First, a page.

Release Date: Apr 7, 2009
Record label: Suicide Squeeze
Genre(s): Indie, Rock
Whippersnappers sound whippedOn their self-titled 2007 debut, The Coathangers established themselves as quartet of tough-talking, grunge-smudged Atlanta pop sweethearts with simple demands: “Shut The Fuck Up,” “Don’t Touch My Shit,” “Nestle in My Boobies. ” It proved oddly charming at the time, but already feels a bit tired on LP number two. Run through with kitschy soundbites from retro sci-fi flicks and news broadcasts, a few tracks expand the band’s musical palate (“Sonic You” is their first downright lovely tune) but the rest sink into a predictable groove of dumpy bass-lines and puckish drum fills, and mining far less satisfyingly sassy lyrical territory than the band’s debut.
If the only good reason to overturn apple carts is for the fun of it, how 'bout them apples? Like Athens' Pylon before them, all-grrl Atlanta quartet the Coathangers are making sure the revolution will not be such a drag. On a rough 'n' rowdy self-titled 2007 debut via local label Rob's House Records, they swapped "Suck My Left One" for "Nestle in My Boobies", "Oh Bondage, Up Yours!" for "Shut the Fuck Up", hating Margaret Thatcher for sympathizing with "Tonya Harding". Word is their ramshackle live shows-- alongside the likes of Deerhunter, Black Lips, Jay Reatard, and, next month, Calvin Johnson-- have included loogies and My Little Pony.
The deliberately skuzzy post-punk grime that is meant to cover the Coathangers’ second full-length like a dark film is really only the second most accomplished thing about the album. A freakishly jumbled tour through the riot grrrl rot of my older sister’s prime, Scramble stumbles along with a clubfoot until it finds its placing as a refreshing bit of noise in a tragically derivative setting. The kind of album with its tongue firmly placed in its cheek and its middle finger raised high in the air, Scramble is nothing if not self-aware.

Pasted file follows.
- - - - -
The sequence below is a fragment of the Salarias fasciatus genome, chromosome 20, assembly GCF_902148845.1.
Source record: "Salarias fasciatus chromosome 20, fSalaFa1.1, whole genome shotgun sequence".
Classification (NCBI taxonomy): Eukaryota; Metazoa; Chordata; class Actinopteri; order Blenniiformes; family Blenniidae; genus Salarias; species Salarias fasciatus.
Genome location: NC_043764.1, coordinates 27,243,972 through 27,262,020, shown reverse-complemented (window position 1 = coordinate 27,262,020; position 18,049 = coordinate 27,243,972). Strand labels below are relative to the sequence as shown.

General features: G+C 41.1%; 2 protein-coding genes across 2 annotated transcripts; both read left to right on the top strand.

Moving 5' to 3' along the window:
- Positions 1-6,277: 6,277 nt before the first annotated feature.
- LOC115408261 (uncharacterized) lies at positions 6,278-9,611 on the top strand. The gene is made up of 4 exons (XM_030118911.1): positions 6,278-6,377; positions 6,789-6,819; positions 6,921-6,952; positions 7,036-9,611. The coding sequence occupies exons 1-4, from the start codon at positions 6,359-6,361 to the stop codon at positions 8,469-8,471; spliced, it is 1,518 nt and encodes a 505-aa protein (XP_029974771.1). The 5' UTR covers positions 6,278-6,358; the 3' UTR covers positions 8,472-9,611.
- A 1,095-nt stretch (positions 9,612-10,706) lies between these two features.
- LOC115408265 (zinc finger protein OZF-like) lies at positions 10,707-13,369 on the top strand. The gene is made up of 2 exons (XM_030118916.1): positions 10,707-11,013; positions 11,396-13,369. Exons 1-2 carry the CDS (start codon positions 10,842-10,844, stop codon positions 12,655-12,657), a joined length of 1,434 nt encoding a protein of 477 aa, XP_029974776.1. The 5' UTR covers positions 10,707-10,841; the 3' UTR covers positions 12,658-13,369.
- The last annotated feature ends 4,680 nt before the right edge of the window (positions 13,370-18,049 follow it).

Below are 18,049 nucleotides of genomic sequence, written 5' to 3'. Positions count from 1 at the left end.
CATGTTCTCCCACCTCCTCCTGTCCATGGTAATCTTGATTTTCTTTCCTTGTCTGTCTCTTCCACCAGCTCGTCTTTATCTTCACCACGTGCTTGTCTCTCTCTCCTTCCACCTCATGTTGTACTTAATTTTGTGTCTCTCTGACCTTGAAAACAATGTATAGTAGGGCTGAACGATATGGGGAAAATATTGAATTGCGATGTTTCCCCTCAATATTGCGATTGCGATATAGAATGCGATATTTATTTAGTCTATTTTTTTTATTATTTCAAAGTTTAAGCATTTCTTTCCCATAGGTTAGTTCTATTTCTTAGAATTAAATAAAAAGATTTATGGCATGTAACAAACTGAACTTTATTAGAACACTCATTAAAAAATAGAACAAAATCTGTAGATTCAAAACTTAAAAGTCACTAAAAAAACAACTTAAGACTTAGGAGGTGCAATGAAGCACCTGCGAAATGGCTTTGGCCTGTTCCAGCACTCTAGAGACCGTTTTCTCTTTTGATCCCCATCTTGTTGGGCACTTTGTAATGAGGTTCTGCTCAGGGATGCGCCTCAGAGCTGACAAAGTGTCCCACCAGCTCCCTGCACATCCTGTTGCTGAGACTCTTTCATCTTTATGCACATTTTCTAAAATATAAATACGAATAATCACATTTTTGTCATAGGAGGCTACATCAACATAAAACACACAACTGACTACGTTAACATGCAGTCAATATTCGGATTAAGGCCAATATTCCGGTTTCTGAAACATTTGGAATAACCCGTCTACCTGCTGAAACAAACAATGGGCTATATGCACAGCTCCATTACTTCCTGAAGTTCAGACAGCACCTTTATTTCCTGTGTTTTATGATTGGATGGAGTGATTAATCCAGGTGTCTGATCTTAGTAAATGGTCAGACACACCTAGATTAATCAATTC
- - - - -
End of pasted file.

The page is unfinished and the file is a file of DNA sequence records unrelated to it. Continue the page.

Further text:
Fidelity might be holding the Coathangers back on their new album, Scramble. But the stripped-down sound gives them an infusion of bratty energy. Songs like “143”, “Arthritis Sux”, and “Bury Me” are clever, tense and as fun as they are bracing. On these songs, their boundless energy can range from doe-eyed zeal to bone-deep scorn, and the band is at top form, since some of the other songs—like “Gettin’ Mad and Pumpin’ Iron—rely far too much on ironic anger.
Since the bubbly hiss of their eponymous 2007 debut, Atlanta punk foursome the Coathangers have found confidence in dissonance. On sophomore LP Scramble, they do just that, guitarist Julia Kugel's yelp, bassist Meredith Franco's screech, and drummer Stephanie Luke's growl meshing like a drunken 2am bar conversation from song to song. The group screams of "Arthritis Sux" and "Gettin' Mad and Pumpin' Iron" show their feral chemistry, but there's diversity beyond three chords.